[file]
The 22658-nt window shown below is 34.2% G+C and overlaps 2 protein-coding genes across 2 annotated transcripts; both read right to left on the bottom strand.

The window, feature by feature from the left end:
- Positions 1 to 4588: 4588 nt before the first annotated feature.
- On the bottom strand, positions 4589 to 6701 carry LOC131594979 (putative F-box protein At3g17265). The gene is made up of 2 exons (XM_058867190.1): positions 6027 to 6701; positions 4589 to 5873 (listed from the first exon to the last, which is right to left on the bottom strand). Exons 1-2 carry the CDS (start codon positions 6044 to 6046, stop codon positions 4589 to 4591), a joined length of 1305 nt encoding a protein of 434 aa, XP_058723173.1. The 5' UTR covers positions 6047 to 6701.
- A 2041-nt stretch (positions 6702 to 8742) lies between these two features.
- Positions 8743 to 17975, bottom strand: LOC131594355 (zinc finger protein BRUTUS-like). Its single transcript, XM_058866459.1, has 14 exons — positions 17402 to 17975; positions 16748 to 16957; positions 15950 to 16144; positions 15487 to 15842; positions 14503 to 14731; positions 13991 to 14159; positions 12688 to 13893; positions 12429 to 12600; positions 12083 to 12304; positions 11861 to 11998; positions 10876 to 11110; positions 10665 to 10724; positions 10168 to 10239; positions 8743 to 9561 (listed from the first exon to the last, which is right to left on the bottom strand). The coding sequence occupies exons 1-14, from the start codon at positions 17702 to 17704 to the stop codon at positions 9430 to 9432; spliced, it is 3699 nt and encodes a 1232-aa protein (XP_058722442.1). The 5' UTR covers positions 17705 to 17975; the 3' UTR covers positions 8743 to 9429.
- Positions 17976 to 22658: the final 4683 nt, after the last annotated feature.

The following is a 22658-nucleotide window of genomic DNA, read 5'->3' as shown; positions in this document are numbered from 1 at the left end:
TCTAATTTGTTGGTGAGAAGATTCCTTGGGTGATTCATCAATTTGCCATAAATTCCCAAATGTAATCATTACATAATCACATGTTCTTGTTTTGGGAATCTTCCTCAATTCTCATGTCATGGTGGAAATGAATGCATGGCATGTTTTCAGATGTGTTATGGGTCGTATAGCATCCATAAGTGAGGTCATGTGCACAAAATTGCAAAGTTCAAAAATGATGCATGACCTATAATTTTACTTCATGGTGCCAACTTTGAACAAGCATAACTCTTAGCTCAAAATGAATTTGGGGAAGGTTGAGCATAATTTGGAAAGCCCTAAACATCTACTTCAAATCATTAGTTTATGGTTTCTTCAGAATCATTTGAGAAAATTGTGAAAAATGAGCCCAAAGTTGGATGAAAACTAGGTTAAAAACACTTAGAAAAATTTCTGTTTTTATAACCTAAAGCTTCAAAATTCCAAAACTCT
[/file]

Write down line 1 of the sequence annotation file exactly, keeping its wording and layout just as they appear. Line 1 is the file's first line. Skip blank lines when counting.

The 22658-nt window shown below is 34.2% G+C and overlaps 2 protein-coding genes across 2 annotated transcripts; both read right to left on the bottom strand.